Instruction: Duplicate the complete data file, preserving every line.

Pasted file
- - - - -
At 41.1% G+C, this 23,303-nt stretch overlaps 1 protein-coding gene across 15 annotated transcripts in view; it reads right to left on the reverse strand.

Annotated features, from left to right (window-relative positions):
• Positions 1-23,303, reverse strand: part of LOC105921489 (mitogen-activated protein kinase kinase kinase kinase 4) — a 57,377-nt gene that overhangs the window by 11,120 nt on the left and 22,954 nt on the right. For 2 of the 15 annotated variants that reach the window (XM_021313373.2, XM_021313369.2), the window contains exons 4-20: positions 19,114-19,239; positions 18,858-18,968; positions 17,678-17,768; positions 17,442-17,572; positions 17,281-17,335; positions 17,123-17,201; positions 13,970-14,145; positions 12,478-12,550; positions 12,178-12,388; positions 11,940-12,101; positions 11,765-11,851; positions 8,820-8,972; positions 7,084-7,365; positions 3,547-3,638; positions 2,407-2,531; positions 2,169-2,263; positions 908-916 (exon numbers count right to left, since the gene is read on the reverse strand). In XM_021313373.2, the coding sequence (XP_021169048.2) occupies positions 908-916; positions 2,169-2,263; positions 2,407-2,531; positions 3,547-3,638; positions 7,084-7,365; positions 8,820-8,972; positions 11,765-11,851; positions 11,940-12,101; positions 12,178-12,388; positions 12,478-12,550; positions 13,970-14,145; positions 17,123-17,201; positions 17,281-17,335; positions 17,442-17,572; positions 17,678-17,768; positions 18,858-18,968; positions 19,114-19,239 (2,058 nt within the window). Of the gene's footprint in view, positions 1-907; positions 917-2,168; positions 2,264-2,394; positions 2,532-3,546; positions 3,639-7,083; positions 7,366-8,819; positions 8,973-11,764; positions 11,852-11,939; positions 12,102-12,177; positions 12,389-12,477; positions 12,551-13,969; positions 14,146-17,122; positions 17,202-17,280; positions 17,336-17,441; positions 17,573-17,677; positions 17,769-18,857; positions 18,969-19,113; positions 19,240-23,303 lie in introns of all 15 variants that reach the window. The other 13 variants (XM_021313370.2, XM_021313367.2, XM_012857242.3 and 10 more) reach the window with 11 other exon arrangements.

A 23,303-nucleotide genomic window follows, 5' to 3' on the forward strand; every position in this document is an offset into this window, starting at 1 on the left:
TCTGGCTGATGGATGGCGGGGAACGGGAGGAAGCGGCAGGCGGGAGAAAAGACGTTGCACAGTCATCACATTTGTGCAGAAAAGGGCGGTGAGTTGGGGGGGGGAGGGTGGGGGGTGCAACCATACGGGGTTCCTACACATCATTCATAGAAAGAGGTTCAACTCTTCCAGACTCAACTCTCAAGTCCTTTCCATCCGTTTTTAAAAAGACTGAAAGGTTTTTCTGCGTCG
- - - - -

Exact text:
At 41.1% G+C, this 23,303-nt stretch overlaps 1 protein-coding gene across 15 annotated transcripts in view; it reads right to left on the reverse strand.

Annotated features, from left to right (window-relative positions):
• Positions 1-23,303, reverse strand: part of LOC105921489 (mitogen-activated protein kinase kinase kinase kinase 4) — a 57,377-nt gene that overhangs the window by 11,120 nt on the left and 22,954 nt on the right. For 2 of the 15 annotated variants that reach the window (XM_021313373.2, XM_021313369.2), the window contains exons 4-20: positions 19,114-19,239; positions 18,858-18,968; positions 17,678-17,768; positions 17,442-17,572; positions 17,281-17,335; positions 17,123-17,201; positions 13,970-14,145; positions 12,478-12,550; positions 12,178-12,388; positions 11,940-12,101; positions 11,765-11,851; positions 8,820-8,972; positions 7,084-7,365; positions 3,547-3,638; positions 2,407-2,531; positions 2,169-2,263; positions 908-916 (exon numbers count right to left, since the gene is read on the reverse strand). In XM_021313373.2, the coding sequence (XP_021169048.2) occupies positions 908-916; positions 2,169-2,263; positions 2,407-2,531; positions 3,547-3,638; positions 7,084-7,365; positions 8,820-8,972; positions 11,765-11,851; positions 11,940-12,101; positions 12,178-12,388; positions 12,478-12,550; positions 13,970-14,145; positions 17,123-17,201; positions 17,281-17,335; positions 17,442-17,572; positions 17,678-17,768; positions 18,858-18,968; positions 19,114-19,239 (2,058 nt within the window). Of the gene's footprint in view, positions 1-907; positions 917-2,168; positions 2,264-2,394; positions 2,532-3,546; positions 3,639-7,083; positions 7,366-8,819; positions 8,973-11,764; positions 11,852-11,939; positions 12,102-12,177; positions 12,389-12,477; positions 12,551-13,969; positions 14,146-17,122; positions 17,202-17,280; positions 17,336-17,441; positions 17,573-17,677; positions 17,769-18,857; positions 18,969-19,113; positions 19,240-23,303 lie in introns of all 15 variants that reach the window. The other 13 variants (XM_021313370.2, XM_021313367.2, XM_012857242.3 and 10 more) reach the window with 11 other exon arrangements.

A 23,303-nucleotide genomic window follows, 5' to 3' on the forward strand; every position in this document is an offset into this window, starting at 1 on the left:
TCTGGCTGATGGATGGCGGGGAACGGGAGGAAGCGGCAGGCGGGAGAAAAGACGTTGCACAGTCATCACATTTGTGCAGAAAAGGGCGGTGAGTTGGGGGGGGGAGGGTGGGGGGTGCAACCATACGGGGTTCCTACACATCATTCATAGAAAGAGGTTCAACTCTTCCAGACTCAACTCTCAAGTCCTTTCCATCCGTTTTTAAAAAGACTGAAAGGTTTTTCTGCGTCG